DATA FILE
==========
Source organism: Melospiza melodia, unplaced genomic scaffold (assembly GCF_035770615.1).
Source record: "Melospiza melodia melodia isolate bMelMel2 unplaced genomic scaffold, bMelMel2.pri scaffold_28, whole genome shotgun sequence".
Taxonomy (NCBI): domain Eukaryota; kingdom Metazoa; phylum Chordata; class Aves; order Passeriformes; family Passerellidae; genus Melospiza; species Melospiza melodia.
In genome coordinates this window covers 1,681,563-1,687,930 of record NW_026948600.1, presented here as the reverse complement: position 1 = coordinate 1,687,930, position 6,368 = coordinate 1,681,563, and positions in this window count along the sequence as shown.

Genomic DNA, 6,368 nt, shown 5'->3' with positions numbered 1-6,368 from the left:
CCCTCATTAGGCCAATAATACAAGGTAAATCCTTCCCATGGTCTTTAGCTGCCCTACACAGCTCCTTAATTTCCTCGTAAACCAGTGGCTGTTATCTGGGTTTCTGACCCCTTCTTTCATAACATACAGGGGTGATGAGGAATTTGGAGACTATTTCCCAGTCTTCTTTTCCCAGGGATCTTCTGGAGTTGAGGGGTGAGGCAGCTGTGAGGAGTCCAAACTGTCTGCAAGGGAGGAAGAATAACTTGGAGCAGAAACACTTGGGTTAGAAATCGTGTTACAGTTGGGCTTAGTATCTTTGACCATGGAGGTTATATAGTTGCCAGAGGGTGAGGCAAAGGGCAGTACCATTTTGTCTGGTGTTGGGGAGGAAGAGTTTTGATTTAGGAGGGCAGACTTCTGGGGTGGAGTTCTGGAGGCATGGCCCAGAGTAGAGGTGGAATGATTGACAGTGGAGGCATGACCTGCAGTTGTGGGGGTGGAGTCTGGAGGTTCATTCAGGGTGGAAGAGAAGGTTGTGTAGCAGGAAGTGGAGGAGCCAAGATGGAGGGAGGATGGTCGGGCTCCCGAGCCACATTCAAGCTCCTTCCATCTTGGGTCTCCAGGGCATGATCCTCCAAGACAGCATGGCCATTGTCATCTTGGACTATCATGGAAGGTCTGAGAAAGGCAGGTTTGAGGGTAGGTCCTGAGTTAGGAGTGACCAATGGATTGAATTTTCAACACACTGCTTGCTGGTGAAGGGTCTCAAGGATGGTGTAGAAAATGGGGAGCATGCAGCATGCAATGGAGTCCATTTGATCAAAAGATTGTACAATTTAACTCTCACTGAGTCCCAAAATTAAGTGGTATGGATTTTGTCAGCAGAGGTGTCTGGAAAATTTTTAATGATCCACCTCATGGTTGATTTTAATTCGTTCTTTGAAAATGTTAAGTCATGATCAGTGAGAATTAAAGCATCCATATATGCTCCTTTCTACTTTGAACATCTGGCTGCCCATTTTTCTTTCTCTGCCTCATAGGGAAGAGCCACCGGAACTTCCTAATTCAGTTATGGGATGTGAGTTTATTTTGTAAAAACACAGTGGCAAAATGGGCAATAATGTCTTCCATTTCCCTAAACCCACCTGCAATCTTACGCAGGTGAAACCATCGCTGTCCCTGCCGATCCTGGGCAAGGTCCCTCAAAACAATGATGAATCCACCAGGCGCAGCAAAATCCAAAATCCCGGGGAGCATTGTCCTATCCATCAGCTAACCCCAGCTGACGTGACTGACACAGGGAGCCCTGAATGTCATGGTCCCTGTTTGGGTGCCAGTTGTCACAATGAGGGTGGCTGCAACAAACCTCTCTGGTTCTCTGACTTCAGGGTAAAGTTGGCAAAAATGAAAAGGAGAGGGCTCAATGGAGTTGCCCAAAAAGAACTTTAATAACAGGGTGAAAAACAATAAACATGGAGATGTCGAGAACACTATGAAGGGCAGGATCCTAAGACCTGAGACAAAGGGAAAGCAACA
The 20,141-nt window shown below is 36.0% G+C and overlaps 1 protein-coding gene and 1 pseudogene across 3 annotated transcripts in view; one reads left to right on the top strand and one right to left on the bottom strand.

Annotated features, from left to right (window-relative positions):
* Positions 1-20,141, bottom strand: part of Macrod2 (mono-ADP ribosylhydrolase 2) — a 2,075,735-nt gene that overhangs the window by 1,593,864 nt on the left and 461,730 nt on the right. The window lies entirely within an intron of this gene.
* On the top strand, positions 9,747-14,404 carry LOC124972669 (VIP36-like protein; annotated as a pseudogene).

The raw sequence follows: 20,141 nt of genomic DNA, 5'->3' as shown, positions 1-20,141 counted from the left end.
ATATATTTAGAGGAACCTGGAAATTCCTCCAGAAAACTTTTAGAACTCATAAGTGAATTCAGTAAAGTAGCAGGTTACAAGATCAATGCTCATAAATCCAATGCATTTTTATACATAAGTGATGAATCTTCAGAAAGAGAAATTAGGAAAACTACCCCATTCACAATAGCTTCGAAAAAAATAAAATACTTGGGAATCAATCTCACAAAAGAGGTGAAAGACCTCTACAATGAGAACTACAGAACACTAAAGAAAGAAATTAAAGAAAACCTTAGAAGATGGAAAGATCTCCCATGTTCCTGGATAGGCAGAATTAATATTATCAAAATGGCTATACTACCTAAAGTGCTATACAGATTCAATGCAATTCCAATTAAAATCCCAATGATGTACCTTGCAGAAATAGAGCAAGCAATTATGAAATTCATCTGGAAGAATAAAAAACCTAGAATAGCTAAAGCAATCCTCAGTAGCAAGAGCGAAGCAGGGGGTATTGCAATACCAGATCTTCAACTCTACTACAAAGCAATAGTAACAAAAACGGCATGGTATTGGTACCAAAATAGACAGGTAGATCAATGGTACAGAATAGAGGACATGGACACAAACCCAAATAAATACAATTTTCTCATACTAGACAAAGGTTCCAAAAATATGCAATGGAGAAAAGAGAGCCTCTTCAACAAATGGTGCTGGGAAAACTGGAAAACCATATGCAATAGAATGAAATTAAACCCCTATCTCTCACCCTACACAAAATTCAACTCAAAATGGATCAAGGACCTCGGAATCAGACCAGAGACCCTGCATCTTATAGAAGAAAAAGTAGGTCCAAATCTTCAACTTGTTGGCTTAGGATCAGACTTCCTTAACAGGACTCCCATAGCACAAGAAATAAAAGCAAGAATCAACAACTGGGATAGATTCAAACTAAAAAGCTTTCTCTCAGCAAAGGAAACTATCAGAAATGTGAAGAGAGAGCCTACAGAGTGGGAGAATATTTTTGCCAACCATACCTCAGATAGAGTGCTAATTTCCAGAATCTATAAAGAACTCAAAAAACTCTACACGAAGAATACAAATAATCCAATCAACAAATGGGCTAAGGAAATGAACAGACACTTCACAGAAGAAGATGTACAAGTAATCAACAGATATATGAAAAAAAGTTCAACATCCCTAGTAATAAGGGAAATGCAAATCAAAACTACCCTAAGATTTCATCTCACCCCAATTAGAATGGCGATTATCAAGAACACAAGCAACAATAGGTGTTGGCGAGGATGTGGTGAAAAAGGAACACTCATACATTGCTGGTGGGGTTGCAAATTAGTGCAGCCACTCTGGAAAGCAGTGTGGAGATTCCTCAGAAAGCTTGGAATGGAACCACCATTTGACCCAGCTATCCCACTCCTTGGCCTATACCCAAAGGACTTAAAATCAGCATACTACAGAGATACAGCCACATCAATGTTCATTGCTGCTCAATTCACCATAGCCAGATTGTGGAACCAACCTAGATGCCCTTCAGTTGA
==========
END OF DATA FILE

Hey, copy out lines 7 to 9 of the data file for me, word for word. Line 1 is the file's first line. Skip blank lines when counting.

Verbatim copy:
The 20,141-nt window shown below is 36.0% G+C and overlaps 1 protein-coding gene and 1 pseudogene across 3 annotated transcripts in view; one reads left to right on the top strand and one right to left on the bottom strand.

Annotated features, from left to right (window-relative positions):
* Positions 1-20,141, bottom strand: part of Macrod2 (mono-ADP ribosylhydrolase 2) — a 2,075,735-nt gene that overhangs the window by 1,593,864 nt on the left and 461,730 nt on the right. The window lies entirely within an intron of this gene.